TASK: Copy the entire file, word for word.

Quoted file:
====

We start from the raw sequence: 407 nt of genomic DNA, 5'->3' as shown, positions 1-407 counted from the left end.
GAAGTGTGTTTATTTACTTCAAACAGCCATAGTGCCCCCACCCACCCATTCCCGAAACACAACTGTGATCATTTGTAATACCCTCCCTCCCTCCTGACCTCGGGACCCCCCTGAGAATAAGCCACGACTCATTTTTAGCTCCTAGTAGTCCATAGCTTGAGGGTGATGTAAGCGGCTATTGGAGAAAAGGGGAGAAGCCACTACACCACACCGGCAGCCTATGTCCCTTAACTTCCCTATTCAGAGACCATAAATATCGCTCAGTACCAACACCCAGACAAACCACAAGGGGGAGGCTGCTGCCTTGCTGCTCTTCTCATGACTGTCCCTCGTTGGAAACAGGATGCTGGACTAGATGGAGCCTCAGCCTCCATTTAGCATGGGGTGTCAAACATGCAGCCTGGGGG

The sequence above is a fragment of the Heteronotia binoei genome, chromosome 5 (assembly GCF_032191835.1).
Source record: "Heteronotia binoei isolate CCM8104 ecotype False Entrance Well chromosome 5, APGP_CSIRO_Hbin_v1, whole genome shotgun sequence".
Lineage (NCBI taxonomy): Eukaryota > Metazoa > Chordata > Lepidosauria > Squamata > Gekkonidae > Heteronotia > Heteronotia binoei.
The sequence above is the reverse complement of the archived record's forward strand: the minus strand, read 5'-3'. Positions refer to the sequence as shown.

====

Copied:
We start from the raw sequence: 407 nt of genomic DNA, 5'->3' as shown, positions 1-407 counted from the left end.
GAAGTGTGTTTATTTACTTCAAACAGCCATAGTGCCCCCACCCACCCATTCCCGAAACACAACTGTGATCATTTGTAATACCCTCCCTCCCTCCTGACCTCGGGACCCCCCTGAGAATAAGCCACGACTCATTTTTAGCTCCTAGTAGTCCATAGCTTGAGGGTGATGTAAGCGGCTATTGGAGAAAAGGGGAGAAGCCACTACACCACACCGGCAGCCTATGTCCCTTAACTTCCCTATTCAGAGACCATAAATATCGCTCAGTACCAACACCCAGACAAACCACAAGGGGGAGGCTGCTGCCTTGCTGCTCTTCTCATGACTGTCCCTCGTTGGAAACAGGATGCTGGACTAGATGGAGCCTCAGCCTCCATTTAGCATGGGGTGTCAAACATGCAGCCTGGGGG

The sequence above is a fragment of the Heteronotia binoei genome, chromosome 5 (assembly GCF_032191835.1).
Source record: "Heteronotia binoei isolate CCM8104 ecotype False Entrance Well chromosome 5, APGP_CSIRO_Hbin_v1, whole genome shotgun sequence".
Lineage (NCBI taxonomy): Eukaryota > Metazoa > Chordata > Lepidosauria > Squamata > Gekkonidae > Heteronotia > Heteronotia binoei.
The sequence above is the reverse complement of the archived record's forward strand: the minus strand, read 5'-3'. Positions refer to the sequence as shown.